I could talk about the extraordinary levels of exploitation that happens in the fishing industry (including slavery) or the brutality of bottom trawling. Bottom trawling is mind-blowing in its barbarity. Nothing like it on land would be tolerated.
But out of sight, out of mind, right?
I’ll have the schnitzel, thanks
When I see John Dory on the menu I feel like repeating the words of economist John Maynard Keynes: ‘when the facts change, I change my mind, what do you do?’
For me it’s easy: order the chops, not the chowder.
The answer to overfishing is to stop fishing. When it became obvious that cigarettes killed us, most of us did the sensible thing. When we realised that smacking our kids did more harm than good, we stopped. When our native forests reached catastrophically low levels, we ceased logging. It’s unimaginable that you could walk out of the bush with a dead kiwi under your arm. Or that you hold up a dolphin as a trophy shot for Facebook. What makes killing a kingi any different?
When we stop catching fish, the results can be profound. The experience of the marine reserves around New Zealand is that ecosystems can recover when left alone. The Goat Island Marine Reserve was established in 1975 (one of the first in the world) and has been studied by Leigh Marine Laboratory ever since. Despite the reserve’s inadequate size and cynical positioning of craypots on the perimeter, research unequivocally points to a system that can recover if given the chance. But it takes time.
Talking to RNZ, marine scientist Nick Shears says the numbers of snapper and crayfish increased at Goat Island in the first five to 10 years, but it took another 10 to 15 years for those predators to reduce the number of kina. At places like Long Island-Kokomohua Marine Reserve in the Queen Charlotte Sound, Shears says densities of kina were so high it could take several more decades for the barrens to recover.
In the Horoirangi Marine Reserve, near Nelson in Tasman Bay, parts of the reserve are still dominated by kina barrens despite the area being protected for 15 years. The 904 hectare reserve was created in 2006 and Shears said it could take decades to see regeneration of seaweed and kelp.
“We live in a system that’s been fished very heavily for 70 years and so the current abundances of predators are a tiny fraction of what they would have been naturally and it’s been like that for a long time. So in some cases, in a reserve, over time, you can protect those predators and restore that balance but it does take a long time.”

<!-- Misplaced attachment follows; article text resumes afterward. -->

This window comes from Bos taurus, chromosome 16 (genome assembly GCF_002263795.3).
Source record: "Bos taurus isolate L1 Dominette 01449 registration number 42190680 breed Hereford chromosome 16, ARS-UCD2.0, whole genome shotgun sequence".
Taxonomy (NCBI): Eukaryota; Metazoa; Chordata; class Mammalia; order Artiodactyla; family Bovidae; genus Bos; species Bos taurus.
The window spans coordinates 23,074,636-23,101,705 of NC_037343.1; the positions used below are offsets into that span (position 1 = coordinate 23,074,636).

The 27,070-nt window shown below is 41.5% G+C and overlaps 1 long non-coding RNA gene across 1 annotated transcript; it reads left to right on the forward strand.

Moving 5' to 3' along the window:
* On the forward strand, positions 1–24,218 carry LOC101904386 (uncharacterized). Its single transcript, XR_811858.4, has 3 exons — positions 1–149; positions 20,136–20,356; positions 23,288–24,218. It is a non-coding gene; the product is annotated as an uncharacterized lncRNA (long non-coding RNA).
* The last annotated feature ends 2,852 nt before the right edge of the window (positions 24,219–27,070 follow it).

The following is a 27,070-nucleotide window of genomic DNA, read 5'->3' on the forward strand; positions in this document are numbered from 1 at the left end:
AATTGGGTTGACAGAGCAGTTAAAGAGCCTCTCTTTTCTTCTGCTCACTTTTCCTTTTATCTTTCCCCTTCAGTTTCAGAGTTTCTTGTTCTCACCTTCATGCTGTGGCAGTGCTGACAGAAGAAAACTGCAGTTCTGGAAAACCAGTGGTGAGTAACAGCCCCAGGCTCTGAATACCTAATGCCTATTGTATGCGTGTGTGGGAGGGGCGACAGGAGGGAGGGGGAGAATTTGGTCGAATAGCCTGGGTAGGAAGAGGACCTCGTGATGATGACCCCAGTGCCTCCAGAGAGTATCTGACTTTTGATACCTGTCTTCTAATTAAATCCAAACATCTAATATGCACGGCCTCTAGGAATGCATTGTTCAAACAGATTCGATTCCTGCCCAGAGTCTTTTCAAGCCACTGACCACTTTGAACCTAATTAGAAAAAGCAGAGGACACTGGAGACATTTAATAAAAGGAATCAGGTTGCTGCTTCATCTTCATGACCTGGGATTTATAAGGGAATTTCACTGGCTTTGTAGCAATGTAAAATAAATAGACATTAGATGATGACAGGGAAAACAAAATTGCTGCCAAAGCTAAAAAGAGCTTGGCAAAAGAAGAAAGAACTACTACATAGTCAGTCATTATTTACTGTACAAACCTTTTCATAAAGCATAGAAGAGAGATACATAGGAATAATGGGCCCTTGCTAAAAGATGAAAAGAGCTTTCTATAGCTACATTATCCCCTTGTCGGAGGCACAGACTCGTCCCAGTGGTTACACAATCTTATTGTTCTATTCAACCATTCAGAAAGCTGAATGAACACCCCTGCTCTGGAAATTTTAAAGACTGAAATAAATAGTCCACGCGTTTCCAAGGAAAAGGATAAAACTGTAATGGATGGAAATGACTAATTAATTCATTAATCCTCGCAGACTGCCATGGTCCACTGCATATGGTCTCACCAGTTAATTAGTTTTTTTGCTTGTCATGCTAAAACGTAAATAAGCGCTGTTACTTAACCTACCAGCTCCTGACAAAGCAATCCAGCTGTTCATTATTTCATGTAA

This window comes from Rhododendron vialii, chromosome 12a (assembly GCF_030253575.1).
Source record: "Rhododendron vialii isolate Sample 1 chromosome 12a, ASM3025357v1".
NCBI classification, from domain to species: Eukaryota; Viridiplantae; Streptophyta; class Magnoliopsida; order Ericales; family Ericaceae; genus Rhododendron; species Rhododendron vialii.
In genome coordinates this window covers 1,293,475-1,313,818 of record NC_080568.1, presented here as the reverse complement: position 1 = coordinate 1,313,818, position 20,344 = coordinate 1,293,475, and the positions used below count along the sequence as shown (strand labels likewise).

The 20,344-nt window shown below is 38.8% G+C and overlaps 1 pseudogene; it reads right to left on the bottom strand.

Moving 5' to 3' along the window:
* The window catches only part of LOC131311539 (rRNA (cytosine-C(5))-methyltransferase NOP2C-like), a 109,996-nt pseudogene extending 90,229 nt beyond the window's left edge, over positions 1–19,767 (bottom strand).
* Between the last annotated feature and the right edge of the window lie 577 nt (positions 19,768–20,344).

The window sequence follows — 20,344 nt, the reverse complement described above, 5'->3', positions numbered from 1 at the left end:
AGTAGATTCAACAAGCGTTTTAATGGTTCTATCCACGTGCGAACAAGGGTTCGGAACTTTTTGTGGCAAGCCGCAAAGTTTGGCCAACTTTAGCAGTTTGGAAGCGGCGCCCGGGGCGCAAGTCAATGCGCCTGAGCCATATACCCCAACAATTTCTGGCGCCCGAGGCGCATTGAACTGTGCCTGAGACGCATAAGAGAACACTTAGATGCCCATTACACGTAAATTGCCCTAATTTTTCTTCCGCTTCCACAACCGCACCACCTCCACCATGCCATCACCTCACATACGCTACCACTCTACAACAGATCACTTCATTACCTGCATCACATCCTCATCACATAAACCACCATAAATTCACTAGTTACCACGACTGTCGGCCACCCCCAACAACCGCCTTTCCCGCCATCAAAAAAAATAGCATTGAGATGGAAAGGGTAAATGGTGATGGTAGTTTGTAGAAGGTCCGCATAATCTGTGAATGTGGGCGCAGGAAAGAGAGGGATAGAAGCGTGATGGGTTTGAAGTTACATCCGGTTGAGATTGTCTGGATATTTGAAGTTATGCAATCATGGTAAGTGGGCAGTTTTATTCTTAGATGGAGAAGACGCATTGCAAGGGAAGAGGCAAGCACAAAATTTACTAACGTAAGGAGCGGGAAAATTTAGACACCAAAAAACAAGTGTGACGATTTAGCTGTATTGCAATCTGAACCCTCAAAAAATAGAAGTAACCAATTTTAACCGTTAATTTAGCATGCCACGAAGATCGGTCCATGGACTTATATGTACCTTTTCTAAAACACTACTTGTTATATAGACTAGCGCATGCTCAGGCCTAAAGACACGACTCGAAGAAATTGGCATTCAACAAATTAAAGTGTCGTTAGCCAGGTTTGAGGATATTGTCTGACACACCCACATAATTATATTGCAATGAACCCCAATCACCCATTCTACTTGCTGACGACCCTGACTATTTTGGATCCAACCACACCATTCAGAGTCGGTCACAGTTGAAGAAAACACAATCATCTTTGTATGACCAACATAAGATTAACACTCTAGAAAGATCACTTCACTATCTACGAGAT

There are many exciting experiments going on with Marine Protected Areas in New Zealand ranging from local rahui to a major plan called Revitalising the Gulf that could see almost 6% of the Gulf in various kinds of marine protection. That’s miles off the 30% being asked for by conservationists and the public, but it’s a start and, gratifyingly, it includes a proposal for an approximately 60 square kilometre protection area around the Noises. Great!
Even if they are partially protective, MPAs work to restore ecosystems and act as pumps for the surrounding areas.
But do you know what works even better? Stopping altogether. A global meta-study of MPAs showed that ‘no-take’ areas have 670% more fish biomass than unprotected areas and 343% more biomass than partial protection. By comparison, in the partially protected MPAs ‘often it was not different from unprotected areas.’
If we want to help our oceans, then it’s really, really simple: stop eating fish.
Yes but what about …
Our minds play tricks and as I write my head is spinning with ‘yes but what about ..’ questions. What about sustainably harvested fish from companies that give a damn? What about farmed salmon from Twizel (you bought one this summer, Vincent). What about mussels from iwi-owned, deep-water farms in the Bay of Plenty? What about skipjack tuna that’s made a stellar recovery thanks to international cooperation. What about mana moana who have a customary right to catch and eat? Who are you to tell them what to do? To tell anyone what to do?
Who am I, indeed. No one important or well qualified, that’s for sure. Over the next few weeks, we’ll be running a series on sustainable kai moana written by people more qualified and experienced to speak on the subject. I’m looking forward to learning more and maybe changing my mind.
But having dipped my head below the surface, even just a little, I’ve lost my taste for it.